Mr Shahbaz Sharif said in his speech: “General Musharraf planned a bloodbath of innocent Muslims at the behest of others only to prolong his rule, but we in the PML-N opposed his policies and rejected dictation from abroad, and if the Taliban are also fighting for the same cause then they should not carry out acts of terror in (PML-N-ruled) Punjab.” PML-Q’s NWFP president Amir Muqam raised the issue in the house through a point of order as he called for admission of an adjournment motion he had submitted on the Punjab chief minister’s speech, which he said had come as a shock and created a confusion about the anti-terrorism struggle in which people and troops from all provinces were making sacrifices.

    “It is not the question of only Punjab and he (Shahbaz Sharif) should apologise from the whole nation,” said Mr Muqam, whose move was immediately supported by Minister of State for Ports and Shipping Nabil Ahmad Gabol, who said other provinces were feeling insecure, and later by a PPP member from the Federally Administered Tribal Areas, Syed Akhonzada Chitan, who also demanded an apology.

  • Nawaz Sharif threat to Pakistan stability: Musharraf

    Monday, 15 Mar, 2010

    SEATLLE: Former president Pervaiz Musharraf slammed PML-N chief Nawaz Sharif on Monday and labeled him as a closeted Taliban.

    Talking to media at a dinner reception in Seattle, Musharraf said that Sharif is a great threat to the stability of Pakistan.

    Talking on the issue of NRO, Musharraf accused politicians of being hypocrites. According to him, these were the same politicians who were in favour of the controversial ordinance when it was issued.

    He also defended his tenure as a corruption free period and added that no cabinet member in his government was involved in any malpractice. – DawnNews

  • Here is an editorial from The News describing the state of terrorism ignored in south Punjab:

    South Punjab is no stranger to extremists. They were there long before the Taliban phenomenon took shape and they remain there now. Both Jaish-e-Mohammed and Sipah-e-Sahaba have operated in the area for many years and conducted campaigns largely directed at the minority Shia populations. Extremist organisations, banned or otherwise, have substantial assets in the area. Extremist organisations are able to hold public rallies in southern Punjab apparently without objection from the forces of law and order. Against this background it is plausible to assume that members of other extremist groups, not necessarily originating from southern Punjab, will gravitate towards their fellow travellers. There are anecdotal reports of the Taliban in the north relocating their strategic planning operations to southern Punjab, and other anecdotal reports of ‘northern’ Taliban using southern Punjab as a rest-and-recovery area. Could it be that these ‘foreigners’ are responsible for the Lahore blasts? Indeed it could, but it is equally possible that the blasts were planned and executed by men from Bahawalpur or Rahim Yar Khan or even Lahore itself. Terrorist groups commingle where they share common values and objectives, and the likelihood of there being ‘northern’ Taliban in southern Punjab is high, and vice versa. Extremist organisations in southern Punjab have the patronage of at least one senior establishment figure and are apparently tolerated by the police and security services. So long as that state of affairs persists then so will terrorism – whoever commits it or under whichever flag or title.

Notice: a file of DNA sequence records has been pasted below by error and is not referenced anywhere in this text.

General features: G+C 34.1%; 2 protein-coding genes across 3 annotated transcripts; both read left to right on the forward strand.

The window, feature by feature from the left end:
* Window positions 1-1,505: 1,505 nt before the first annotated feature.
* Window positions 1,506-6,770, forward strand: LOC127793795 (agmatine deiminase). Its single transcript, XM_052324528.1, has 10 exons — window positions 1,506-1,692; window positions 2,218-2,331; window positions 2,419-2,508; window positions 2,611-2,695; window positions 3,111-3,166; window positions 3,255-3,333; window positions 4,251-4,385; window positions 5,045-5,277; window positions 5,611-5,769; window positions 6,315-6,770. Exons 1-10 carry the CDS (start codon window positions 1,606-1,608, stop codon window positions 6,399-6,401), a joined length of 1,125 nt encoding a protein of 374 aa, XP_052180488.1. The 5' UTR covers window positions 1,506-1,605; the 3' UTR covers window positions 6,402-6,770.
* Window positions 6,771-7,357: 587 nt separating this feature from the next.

• Some excerpts from Abdul Sattar Edhi’s interview on Dawn News:
    “Pakistan is at a critical make-or-break stage”

    Q. Have you ever been approached by political or other groups for support?

    A. Once, I was approached by General Hamid Gul, Imran Khan and few others, mostly military and intelligence officials, who were conspiring to overthrow Benazir Bhutto’s second government and wanted me to get involved. I declined because I am a social worker and not a politician. I also did not want to tarnish the credibility of my organisation by getting embroiled in something that obviously seemed quite disturbing. Eventually, I was made to feel threatened enough to temporarily leave the country.

    Q. How do you see the future of Pakistan?

    A. I will continue to do my work and serve the people. However, Pakistan is now at a critical make-or-break stage, and if the system does not undergo a major overhaul, I am afraid that the country may even break up. Given the current conditions, it will take nothing short of a calculated, studied revolution to change things and save Pakistan.

  • @Abdul Nishapuri Musharraf dares comment on the Taliban and al Qaeda culture in Pakistan when he himself made the fundamental contribution in promoting it by following a dual policy post-9/11. Pakistan caught hundreds of al Qaeda operatives and handed them over to the US, but provided sanctuary to the Afghan Taliban. The Musharraf regime banned the extremist organisations in 2002, but allowed them to continue their nefarious activities under new names. We are reaping the bitter harvest of Musharraf’s policies now, which have resulted in the emergence of the Pakistani Taliban. Today Pervez Musharraf has the temerity to call Nawaz Sharif a ‘closet Taliban’. This transcends the limits of brazenness, because he himself acted more like an ‘open Taliban’ during his years in power.\17\story_17-3-2010_pg3_1